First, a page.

The mission of the home-building organization Habitat for Humanity International, drawing on volunteer power and private funding, is to “eradicate substandard housing and to offer lower-income people a ‘hand up’ rather than a handout,” according to Lisa Farris. As CFO of the New Orleans-area affiliate, one of 1,600 separately filing 501(c) units that are part of the 34-year-old Atlanta-based nonprofit, Farris has seen a lot of substandard housing — much of it destroyed by Hurricane Katrina in the summer of 2005.
Today, the annual home building of New Orleans Area Habitat for Humanity is still more than five times the pre-Katrina annual total of 10 to 12 houses, but far below the peak of 119 in the June 30, 2009, fiscal year. (Qualifying families buy houses with no down payment and 0% interest mortgages, but invest “350 hours of sweat equity in a partnership agreement with us,” says Farris.)
If the five-year total of 300 homes built seems impressive, the challenge of replacing housing lost to Katrina remains almost impossibly daunting. “Of course, eradicating substandard housing is an unreachable goal,” says Farris. Meanwhile, potential donors are turning their attention from Katrina’s devastation to the needs arising from more-recent catastrophes, particularly the BP Gulf oil spill just offshore.
Still, New Orleans Area Habitat brings in more than $2 million annually, and is just now receiving its first federal grant aid. It is also attracting new volunteers (and funds) through a “service day” program, in which employees attending conventions in New Orleans can pitch in on home-building projects, with their employers covering the fee.
This week CFO talked with Farris, a New Orleans native who has headed the finance operation at New Orleans Area Habitat since May 2008. An edited version of the interview follows.
Five years after Hurricane Katrina, what has been the role of Habitat for Humanity in rebuilding New Orleans?
Habitat has been the largest home builder in the city. But the housing lost was in the hundreds of thousands. We’ve put back 300, and we’d like to continue at that kind of a pace — 55 to 60 a year.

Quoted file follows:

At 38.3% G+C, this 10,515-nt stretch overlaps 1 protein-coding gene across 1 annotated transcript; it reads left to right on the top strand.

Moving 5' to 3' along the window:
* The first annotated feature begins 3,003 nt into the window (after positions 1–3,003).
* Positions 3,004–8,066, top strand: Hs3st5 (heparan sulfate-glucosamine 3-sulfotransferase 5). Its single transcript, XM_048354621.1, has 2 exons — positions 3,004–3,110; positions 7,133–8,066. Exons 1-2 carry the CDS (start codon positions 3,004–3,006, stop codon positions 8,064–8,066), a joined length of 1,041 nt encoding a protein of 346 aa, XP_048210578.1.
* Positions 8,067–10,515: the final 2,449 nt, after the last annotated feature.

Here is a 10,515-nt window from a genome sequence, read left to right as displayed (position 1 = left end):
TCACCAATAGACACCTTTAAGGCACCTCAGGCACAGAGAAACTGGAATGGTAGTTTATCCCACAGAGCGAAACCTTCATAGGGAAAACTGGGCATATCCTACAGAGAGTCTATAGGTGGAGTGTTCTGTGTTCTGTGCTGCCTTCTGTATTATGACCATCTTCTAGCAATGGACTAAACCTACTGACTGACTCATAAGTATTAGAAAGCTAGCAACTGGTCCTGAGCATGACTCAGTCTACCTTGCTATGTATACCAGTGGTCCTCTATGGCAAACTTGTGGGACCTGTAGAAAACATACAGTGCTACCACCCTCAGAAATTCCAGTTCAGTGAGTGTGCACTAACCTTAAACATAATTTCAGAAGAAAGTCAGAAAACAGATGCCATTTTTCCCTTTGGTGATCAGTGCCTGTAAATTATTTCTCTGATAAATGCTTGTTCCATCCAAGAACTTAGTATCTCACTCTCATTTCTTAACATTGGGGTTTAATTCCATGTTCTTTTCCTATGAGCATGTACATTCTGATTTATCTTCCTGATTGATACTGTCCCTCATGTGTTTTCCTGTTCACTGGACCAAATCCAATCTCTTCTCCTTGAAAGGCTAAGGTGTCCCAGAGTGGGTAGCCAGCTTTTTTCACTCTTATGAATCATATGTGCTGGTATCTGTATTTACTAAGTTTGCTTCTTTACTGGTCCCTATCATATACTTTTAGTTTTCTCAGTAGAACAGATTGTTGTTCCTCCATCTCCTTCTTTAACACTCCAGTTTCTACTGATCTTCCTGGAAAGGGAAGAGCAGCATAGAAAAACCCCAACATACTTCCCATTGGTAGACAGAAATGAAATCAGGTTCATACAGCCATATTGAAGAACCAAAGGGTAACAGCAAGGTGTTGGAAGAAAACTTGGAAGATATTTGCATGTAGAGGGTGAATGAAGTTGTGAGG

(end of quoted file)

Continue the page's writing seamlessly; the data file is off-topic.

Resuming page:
How closely tied is your affiliate to the Atlanta parent?
Not very. International does do internal audits of the affiliates, but we’ve only had two since the storm — and that was because so much funding went through International to us. They just wanted to make sure we were recording it properly.
When you started at Habitat in 2008, what were your biggest challenges?
The biggest was that as the organization went from [building] 10 houses to 50, 60, or 70 houses, it didn’t have the [necessary] financial systems in place. It was concentrating on getting the houses built and the families in. My first goal was to bring in an integrated system. It streamlined the operation and helped us increase the number of houses built. In fact, my department went from eight people to four, and the purchasing department went from four people to one. You have to run this like a business, although our first objective is to accomplish our mission.
In the first year after Katrina, you received $20 million in donations. What is your funding like today?
It has substantially decreased. Part of it is that we’re five years out, and the other part is the economy. Even the foundations don’t have the income to come through with grants. From getting $20 million in that one year, now we’re down to $2 million to $3 million.
Why did you wait so long to seek government funding?
International doesn’t like to turn to government. But after Katrina, International said we could apply for government grants. And government funding is not just a pick-up-the-phone kind of thing. It’s a long process and a lot of paperwork.
How many volunteers do you have around this time of year?
We have fluctuations in volunteers, and a lot of that is based on the weather. Nobody wants to be out there in August, and I’m one of them. We did get 300 volunteers a day for the fifth anniversary [of Katrina], but that’s unusual. September is a slower month because of school starting, but in October we’ll see an uptick in the number of volunteers to about 100 a day, and more than that on the weekend.
Tell us about the volunteers you attract from conventions.
The New Orleans convention business is back to where it was the year before Katrina. A lot of the conventions contact us and do a service day, either the day before the conference or the day after. If they bring in 5,000 people, they’ll sign up some to volunteer with us. Right now we have [employees from] Gap and Anheuser-Busch volunteering.
There is a fee for volunteering. If Gap wants to send 200 volunteers, [the company pays Habitat] $50 a person. Individuals may want to contribute, too.
How much income does that generate?
Last year our income from that source was probably $300,000, including student volunteers. But all our volunteers get to stay in New Orleans and have a great time, and they do great work.
What’s your view of New Orleans’s future?
It’s bright, and we’re happy with Habitat’s part in that. The musicians are coming back, along with tourism. Everybody’s favorite restaurants are back — in fact, we have more restaurants now than before the storm. I’ve even started to eat seafood again. Like everybody else, I’d stopped after the Gulf oil spill. And, we’re still celebrating the New Orleans Saints football championship.